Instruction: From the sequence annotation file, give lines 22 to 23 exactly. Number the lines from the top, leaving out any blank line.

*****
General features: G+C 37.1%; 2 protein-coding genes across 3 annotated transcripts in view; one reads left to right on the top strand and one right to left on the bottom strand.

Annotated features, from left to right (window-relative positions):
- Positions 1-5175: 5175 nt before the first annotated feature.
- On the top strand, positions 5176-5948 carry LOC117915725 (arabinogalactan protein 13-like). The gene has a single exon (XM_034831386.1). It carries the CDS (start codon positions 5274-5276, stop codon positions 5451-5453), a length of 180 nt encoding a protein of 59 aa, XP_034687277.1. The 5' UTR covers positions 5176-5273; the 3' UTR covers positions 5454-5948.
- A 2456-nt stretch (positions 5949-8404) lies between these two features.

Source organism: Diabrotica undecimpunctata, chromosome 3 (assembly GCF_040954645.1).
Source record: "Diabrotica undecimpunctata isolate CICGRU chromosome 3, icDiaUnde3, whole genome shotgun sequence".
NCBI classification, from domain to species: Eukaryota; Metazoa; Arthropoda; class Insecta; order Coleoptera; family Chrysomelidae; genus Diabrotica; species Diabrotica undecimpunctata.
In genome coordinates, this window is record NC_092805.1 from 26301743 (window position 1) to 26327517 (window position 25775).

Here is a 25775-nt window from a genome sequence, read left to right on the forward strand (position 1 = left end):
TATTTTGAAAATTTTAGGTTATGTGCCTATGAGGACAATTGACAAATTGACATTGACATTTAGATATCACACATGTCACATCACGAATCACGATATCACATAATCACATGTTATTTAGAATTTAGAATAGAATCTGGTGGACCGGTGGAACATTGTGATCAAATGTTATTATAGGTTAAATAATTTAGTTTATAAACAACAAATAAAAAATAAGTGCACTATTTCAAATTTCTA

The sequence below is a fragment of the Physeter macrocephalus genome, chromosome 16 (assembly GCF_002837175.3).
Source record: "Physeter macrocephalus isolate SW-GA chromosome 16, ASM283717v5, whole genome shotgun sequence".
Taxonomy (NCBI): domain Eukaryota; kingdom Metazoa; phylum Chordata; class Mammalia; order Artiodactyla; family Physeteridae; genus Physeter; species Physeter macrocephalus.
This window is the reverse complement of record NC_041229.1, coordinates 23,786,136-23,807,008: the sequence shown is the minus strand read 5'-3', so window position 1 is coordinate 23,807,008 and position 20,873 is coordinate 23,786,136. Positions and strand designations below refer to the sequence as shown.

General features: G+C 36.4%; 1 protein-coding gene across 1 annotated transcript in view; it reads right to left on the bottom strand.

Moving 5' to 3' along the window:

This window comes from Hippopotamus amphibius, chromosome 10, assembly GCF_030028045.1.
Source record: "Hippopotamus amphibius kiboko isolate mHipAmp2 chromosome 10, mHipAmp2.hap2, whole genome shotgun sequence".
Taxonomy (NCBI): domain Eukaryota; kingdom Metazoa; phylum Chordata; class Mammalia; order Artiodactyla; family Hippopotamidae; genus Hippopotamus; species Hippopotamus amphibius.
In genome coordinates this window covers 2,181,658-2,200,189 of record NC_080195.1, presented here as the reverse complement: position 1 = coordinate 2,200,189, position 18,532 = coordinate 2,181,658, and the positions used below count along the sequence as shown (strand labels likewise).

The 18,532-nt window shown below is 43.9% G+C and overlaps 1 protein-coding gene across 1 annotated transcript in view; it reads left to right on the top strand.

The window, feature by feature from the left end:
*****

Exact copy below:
The 18,532-nt window shown below is 43.9% G+C and overlaps 1 protein-coding gene across 1 annotated transcript in view; it reads left to right on the top strand.

The window, feature by feature from the left end: